Duty of Police Officers to investigate Before Making an Arrest
February 7, 2012
By: David K. Jaffe
The duty of a police officer, in addition to arresting a suspect upon probable cause that the suspect has committed a crime, is to adequately investigate the factual circumstances surrounding the particular incident and to only make an arrest upon a reasonable and adequate investigation.
As such, a police officer has a duty to follow all reasonably available leads, be they incriminating or exculpatory, before determining whether probable cause exists for an arrest.
Many times, an arrest is made before a full investigation occurs. In such circumstances, the police officer making the arrest now may be overzealous due to his incomplete understanding of what happened, resulting in a violation of the rights of the suspect.
Consequently, it is incumbent upon an investigating officer, to make sure that all witnesses are interviewed and all leads are fully pursued, if there is a reasonably safe method to do so.
This type of competent and diligent police work will result in a safer society with less mistakes and more arrests of suspects for whom there is objective probable cause to arrest.
If you have been falsely arrested due to lack of thorough police work, as described above, and especially if you are wrongfully prosecuted or falsely imprisoned as a result of the initial false arrest, you have two legal options: a) You can file a citizen's complaint against the police officers who falsely arrested you; and b) You can call an experienced civil rights or police misconduct attorney such as myself, to look into whether you have an action against the police officers involved.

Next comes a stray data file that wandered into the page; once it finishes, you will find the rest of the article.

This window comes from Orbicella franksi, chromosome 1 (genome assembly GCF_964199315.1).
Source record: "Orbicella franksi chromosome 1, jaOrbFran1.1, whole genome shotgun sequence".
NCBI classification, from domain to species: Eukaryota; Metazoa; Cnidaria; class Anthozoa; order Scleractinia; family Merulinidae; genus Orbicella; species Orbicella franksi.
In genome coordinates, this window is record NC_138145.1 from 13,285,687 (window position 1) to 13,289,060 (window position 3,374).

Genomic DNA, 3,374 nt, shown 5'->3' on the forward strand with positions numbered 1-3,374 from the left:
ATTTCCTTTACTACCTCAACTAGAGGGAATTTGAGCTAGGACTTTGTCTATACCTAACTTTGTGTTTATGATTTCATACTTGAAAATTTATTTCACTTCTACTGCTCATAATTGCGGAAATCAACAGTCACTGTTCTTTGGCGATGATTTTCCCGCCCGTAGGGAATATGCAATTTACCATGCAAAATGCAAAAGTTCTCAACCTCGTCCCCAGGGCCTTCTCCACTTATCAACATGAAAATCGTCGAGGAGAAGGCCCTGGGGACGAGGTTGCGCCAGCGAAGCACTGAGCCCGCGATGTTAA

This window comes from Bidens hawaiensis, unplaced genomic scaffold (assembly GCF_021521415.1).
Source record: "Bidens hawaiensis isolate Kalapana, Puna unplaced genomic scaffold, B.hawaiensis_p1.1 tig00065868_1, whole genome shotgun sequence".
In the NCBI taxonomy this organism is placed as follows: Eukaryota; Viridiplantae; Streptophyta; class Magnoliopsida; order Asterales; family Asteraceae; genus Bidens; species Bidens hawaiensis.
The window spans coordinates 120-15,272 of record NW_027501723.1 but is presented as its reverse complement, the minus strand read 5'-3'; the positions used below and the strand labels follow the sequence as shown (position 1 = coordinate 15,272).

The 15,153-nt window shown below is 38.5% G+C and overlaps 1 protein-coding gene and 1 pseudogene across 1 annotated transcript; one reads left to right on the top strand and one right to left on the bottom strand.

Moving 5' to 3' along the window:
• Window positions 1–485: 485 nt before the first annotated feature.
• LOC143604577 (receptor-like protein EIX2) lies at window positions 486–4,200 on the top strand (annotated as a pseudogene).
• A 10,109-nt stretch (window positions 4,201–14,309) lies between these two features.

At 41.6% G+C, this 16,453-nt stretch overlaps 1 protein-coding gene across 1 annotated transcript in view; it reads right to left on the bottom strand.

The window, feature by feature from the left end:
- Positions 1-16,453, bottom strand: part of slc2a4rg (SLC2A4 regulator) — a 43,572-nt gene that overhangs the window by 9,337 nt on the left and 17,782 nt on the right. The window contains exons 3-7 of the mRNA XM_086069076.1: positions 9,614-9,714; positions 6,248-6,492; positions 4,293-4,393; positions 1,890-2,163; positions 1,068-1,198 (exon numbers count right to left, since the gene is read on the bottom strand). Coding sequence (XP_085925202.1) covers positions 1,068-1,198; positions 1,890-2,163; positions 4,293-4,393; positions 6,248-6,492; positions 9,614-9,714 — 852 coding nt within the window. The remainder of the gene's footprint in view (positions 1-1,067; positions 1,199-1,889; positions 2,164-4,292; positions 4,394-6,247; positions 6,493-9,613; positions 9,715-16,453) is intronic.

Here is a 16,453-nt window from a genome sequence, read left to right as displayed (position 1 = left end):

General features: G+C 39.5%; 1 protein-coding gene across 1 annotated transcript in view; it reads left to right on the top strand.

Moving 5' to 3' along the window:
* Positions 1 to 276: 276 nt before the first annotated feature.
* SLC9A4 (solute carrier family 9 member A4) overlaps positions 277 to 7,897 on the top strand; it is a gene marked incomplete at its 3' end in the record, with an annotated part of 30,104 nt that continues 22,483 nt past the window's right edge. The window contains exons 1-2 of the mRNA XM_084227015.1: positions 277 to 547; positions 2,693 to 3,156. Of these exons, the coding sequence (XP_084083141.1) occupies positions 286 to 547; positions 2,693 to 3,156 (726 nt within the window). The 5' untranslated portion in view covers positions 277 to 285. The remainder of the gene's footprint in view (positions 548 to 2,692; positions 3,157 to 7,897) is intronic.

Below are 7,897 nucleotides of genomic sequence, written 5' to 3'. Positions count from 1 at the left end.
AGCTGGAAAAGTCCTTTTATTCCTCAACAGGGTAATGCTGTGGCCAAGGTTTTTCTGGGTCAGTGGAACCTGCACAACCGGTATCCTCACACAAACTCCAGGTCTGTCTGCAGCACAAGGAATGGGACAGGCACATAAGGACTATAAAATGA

It is important in looking for an attorney that you find someone who is knowledgeable in civil rights actions since they are often costly and time consuming and require expertise in that area of the law.
In fact, many criminal attorneys refer their client to a civil rights attorney for the civil aspects of their case because the criminal attorneys themselves do not have such expertise in these kinds of actions.
When an attorney handles both criminal and civil rights actions, such as I do, it is appropriate that they represent you in both criminal and civil rights matter. In fact, it is usually an advantage because that particular attorney will know how to handle your criminal case, which usually comes first, and in so doing will take all reasonable measures to preserve a potential future civil case you may have against any arresting or other police officer who violated your civil rights.